Spring Cleaning

As winter approaches its end, we look forward to spring. However, we ready ourselves by taking inventory of that which pertains to the season. Gardening tools are dusted off, lawn mowers serviced; seeds and plants for aesthetic and practical purpose are replenished. All to enhance the beauty of own properties or to make our gardens bountiful.

Natural law teaches us that spring is an awakening from the death of winter. All that was dormant is revived and flourishes as the earth warms and nurtures growth by the life given gifts of melting snow, spring rains and the bright rays of an energizing sun.

We too are subject to natural laws. Yet though we are affected in a like manner as nature, we are also affected by that which is unlike nature. The doldrums of winter are past. The sunlight of spring that enters our eyes inspires illumination of the heart. And there within an inventory must be taken also. An evaluation of conscience. A soul search that reveals the truth of our state of being.

The undoing of a vice invites a virtue. Each transference accomplished is like clearing out our basement of all unnecessary and unwanted boxes and rubbish that has obscured the potential of what that area may become.

By performing the same self-evaluation we, in good will, can clear the way for new relationships or renew the ones we have, through a less troubled heart. Too often the obstacles that stand between ourselves and our loved ones can be swept away with a little spring cleaning, as a result of a change in attitude-simply by willing it. The only thing that keeps us from accomplishing this is an over-concern of self rather that others.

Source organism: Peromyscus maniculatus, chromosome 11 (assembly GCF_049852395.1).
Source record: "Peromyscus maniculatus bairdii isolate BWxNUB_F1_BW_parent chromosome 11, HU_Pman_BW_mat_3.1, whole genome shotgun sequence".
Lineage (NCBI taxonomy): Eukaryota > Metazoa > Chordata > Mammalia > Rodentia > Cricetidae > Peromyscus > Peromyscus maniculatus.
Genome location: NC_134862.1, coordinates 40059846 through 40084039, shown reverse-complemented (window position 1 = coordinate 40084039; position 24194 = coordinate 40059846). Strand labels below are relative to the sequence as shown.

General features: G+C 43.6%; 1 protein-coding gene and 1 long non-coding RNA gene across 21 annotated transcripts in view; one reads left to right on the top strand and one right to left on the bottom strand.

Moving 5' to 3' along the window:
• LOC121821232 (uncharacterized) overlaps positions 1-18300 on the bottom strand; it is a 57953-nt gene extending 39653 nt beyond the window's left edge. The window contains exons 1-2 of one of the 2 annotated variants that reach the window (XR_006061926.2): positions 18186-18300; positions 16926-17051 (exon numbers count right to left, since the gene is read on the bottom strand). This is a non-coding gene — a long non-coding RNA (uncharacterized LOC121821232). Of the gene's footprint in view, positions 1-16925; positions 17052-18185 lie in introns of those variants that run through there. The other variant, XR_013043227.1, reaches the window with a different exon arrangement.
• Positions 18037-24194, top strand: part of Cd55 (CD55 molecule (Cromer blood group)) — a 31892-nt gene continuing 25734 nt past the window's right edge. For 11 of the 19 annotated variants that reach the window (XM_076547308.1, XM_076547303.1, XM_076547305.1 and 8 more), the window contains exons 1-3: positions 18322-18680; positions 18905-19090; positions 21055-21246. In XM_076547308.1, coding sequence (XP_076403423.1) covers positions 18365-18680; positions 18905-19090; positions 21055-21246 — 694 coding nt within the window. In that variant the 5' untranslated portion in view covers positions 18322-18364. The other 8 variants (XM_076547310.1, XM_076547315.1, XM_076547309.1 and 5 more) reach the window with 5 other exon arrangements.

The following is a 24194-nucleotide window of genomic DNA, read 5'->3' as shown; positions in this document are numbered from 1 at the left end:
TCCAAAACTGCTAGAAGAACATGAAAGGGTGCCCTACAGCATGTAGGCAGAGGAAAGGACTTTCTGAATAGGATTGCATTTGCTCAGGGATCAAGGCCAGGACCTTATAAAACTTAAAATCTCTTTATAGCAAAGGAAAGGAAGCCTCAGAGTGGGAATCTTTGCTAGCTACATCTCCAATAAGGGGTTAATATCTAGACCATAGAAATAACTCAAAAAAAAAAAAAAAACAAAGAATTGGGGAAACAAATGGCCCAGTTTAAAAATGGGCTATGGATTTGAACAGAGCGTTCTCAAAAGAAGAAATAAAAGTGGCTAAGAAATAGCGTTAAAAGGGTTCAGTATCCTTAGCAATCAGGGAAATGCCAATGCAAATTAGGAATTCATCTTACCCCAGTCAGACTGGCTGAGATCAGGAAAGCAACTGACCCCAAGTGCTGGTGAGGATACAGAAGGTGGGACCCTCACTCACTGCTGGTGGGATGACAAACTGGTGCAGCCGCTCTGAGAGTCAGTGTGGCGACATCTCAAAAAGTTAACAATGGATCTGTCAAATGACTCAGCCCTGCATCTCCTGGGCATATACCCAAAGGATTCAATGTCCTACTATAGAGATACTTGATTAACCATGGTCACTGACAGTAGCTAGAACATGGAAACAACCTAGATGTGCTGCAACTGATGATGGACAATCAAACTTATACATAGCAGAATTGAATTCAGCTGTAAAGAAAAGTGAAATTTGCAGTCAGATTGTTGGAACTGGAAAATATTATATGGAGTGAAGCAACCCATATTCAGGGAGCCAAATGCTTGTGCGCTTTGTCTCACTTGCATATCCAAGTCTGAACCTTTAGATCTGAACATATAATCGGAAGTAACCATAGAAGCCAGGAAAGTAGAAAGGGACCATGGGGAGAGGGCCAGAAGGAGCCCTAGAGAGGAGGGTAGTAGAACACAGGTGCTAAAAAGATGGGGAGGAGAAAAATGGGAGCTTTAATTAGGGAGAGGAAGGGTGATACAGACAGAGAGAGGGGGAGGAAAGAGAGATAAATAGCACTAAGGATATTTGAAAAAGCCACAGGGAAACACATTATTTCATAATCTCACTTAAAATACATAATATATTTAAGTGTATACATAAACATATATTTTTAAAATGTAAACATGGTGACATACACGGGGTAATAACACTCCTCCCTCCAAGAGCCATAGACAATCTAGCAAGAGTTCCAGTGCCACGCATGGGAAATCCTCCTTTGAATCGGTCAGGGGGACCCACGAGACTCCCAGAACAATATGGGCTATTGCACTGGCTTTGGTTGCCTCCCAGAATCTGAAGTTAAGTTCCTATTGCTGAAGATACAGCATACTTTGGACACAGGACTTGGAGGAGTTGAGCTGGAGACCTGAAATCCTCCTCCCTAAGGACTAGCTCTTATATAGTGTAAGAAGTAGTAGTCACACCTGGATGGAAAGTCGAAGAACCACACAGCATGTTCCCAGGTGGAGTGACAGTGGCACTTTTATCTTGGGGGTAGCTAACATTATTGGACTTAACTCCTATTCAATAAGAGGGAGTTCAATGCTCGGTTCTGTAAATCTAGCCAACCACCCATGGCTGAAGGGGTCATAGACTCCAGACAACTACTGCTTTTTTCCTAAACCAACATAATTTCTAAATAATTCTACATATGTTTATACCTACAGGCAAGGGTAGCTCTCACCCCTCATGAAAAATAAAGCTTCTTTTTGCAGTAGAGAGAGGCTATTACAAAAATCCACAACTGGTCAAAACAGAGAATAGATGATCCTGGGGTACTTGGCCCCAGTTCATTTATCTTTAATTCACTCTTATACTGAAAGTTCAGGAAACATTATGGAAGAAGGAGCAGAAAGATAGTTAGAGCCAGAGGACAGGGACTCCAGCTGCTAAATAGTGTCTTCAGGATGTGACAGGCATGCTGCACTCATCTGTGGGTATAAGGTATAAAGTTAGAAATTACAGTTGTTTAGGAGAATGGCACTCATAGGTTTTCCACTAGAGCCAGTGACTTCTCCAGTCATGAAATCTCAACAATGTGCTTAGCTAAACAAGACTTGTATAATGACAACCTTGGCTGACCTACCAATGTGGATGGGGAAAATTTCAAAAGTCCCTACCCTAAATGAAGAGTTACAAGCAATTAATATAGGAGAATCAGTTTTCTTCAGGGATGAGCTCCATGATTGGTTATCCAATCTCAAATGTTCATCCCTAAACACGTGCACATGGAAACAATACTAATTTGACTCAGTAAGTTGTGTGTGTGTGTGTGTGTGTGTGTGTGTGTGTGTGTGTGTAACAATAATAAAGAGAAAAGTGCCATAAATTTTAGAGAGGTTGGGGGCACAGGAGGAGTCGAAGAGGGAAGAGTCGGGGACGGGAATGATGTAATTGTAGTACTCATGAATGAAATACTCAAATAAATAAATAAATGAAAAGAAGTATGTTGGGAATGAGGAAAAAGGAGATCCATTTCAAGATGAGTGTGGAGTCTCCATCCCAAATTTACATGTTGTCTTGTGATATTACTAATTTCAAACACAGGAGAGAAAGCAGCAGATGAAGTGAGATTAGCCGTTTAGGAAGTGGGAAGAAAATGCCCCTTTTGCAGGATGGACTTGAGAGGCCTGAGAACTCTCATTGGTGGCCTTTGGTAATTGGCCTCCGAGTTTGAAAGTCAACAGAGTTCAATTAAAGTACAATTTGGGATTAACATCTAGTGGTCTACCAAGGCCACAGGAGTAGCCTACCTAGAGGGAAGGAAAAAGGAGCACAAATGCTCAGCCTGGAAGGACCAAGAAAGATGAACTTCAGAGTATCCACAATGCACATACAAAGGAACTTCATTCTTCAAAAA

So as you ready your home and property for spring’s joyous revitalization-do the same for yourself and re-ignite the flame of love between you and those you hold dear.

The Venerable Archbishop Fulton J. Sheen once said: “We should strive to rid ourselves of one sin each year.” In doing so our hearts will become lighter, less troubled and more accessible to others as the conscience clears with each sin that falls away.

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About Alan A. Malizia: Contagious Optimism! Co-Author

Retired mathematics teacher and high school athletics coach. Honors: 1988 Ct. Coach of the Year for H.S. Girls Voleyball and 2007 Inducted into the Ct. Women's Volleyball Hall of Fame. Since retiring have written two books; "The Little Red Chair," an autobiography about my life experience as a polio survivor and "A View From The Quiet Corner," a selection of poems and reflections. Presently I am a contributing author for the "Life Carrots" series primarily authored by Dave Mezzapelle of Goliathjobs.com.
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